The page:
Lessons learned contributing to EGit project
Now it’s possible to share a project using Git provider from any place in the workspace with only a keyboard. My contribution was finally accepted and there are some lessons I’ve learned:
- Be careful with sources had been used on the way. You may be asked under what terms you received this material.
- Your contribution may be accepted not with all speed. Don’t expect rapid feedback on your bugs, patches, e-mails etc.
- Holes may be present in a contributor’s guide. Do you like nitpicking? Sometimes you may be forced to resubmit your patch due to a trivial style nit.
- When users download your sources, they must always just build. Always. Build. Without a single failing unit test. Programs with failing unit tests are difficult to contribute to, because you cannot easily determine if any change you made improved the program or not.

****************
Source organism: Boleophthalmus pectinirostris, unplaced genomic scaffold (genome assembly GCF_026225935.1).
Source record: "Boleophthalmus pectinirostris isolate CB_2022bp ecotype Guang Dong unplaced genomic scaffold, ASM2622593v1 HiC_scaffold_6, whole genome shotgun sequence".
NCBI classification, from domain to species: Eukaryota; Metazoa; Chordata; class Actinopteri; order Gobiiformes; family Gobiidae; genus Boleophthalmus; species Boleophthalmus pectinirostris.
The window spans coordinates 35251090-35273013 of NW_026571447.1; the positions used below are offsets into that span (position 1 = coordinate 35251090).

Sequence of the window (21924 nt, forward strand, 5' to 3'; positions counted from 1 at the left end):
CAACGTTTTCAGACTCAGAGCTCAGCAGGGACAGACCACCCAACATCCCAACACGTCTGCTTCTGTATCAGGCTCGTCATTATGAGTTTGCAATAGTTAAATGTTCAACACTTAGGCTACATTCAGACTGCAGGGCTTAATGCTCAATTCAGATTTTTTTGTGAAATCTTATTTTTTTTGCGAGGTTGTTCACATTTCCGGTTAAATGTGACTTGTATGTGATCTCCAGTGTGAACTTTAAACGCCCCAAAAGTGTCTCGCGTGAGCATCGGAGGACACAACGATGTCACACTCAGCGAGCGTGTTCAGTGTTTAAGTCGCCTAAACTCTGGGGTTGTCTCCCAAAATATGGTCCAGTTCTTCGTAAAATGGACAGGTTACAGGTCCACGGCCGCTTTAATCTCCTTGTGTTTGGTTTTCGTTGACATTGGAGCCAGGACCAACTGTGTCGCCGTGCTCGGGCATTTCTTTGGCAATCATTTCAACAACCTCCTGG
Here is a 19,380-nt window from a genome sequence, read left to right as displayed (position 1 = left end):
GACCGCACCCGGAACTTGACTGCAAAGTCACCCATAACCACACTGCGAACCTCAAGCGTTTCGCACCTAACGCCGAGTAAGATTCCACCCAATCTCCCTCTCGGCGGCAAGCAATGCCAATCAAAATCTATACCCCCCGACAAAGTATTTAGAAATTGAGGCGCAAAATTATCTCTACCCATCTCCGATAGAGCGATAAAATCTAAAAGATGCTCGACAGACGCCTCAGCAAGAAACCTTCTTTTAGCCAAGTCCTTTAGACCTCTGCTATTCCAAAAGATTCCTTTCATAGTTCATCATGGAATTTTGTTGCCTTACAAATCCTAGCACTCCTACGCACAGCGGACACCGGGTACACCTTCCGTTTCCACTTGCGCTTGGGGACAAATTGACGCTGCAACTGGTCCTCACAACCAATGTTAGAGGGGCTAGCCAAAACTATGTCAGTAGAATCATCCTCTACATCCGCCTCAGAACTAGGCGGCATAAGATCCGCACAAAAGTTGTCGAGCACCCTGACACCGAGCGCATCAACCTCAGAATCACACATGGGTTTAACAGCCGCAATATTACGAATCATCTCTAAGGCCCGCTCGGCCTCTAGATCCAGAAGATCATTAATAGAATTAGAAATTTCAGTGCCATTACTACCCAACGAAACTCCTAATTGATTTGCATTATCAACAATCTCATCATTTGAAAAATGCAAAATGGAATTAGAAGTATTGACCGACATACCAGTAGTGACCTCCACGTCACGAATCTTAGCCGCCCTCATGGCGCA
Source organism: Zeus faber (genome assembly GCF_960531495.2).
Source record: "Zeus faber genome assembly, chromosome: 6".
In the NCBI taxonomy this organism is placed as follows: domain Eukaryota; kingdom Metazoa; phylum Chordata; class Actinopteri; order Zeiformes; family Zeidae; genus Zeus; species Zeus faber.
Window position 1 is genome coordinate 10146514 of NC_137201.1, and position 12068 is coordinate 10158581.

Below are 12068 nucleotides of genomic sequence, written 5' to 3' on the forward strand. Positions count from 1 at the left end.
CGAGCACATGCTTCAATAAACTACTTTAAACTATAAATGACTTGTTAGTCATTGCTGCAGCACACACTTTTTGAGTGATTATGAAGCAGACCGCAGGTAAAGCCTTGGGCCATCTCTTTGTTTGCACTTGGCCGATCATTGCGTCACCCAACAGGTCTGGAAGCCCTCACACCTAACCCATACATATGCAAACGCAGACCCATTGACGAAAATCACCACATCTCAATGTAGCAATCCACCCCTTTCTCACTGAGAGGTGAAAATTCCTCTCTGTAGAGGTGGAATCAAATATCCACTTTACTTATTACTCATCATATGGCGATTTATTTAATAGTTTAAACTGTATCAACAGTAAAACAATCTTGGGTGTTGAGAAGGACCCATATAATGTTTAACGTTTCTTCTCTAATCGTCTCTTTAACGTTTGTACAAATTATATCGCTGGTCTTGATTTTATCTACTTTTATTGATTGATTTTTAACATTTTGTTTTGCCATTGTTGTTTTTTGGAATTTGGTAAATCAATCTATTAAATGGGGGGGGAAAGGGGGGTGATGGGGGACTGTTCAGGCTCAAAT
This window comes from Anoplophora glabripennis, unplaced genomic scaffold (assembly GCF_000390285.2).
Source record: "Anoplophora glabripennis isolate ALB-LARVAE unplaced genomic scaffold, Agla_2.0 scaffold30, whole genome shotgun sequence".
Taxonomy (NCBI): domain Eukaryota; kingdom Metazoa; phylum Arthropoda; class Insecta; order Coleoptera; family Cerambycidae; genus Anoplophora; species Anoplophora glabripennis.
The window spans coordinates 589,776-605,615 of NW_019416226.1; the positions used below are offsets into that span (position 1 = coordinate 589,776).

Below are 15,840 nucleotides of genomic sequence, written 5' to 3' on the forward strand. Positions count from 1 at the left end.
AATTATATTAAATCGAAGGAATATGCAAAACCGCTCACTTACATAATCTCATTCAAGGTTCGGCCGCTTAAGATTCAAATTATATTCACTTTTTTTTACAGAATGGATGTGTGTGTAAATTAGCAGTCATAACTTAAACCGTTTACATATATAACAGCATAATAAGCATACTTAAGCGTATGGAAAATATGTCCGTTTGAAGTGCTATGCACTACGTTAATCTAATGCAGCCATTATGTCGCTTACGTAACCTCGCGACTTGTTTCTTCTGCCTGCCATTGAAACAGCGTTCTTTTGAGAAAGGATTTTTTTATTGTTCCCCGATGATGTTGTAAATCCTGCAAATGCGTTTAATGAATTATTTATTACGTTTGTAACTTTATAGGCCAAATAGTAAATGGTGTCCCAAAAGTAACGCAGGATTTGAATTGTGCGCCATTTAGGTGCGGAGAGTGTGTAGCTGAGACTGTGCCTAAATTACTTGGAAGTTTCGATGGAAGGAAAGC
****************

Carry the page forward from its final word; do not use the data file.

- Always open is a fundamental rule of open source, so internal conversations should be avoided at any cost. Unfortunately, right now you can’t reply to a comment posted via Gerrit using your e-mail client’s feature «reply to mailing list» so that it will be posted to the comment thread in Gerrit. I hope an incoming email gateway would be implemented in Google Gerrit, sooner or later.
- Conversations must be conducted as close to the code as possible. Tools like git format-patch, git am and Google Gerrit make this a no-brainer task.
- «Release early, release often» sounds as an easy goal but there is still no update site with a latest pre-build version(s) of EGit.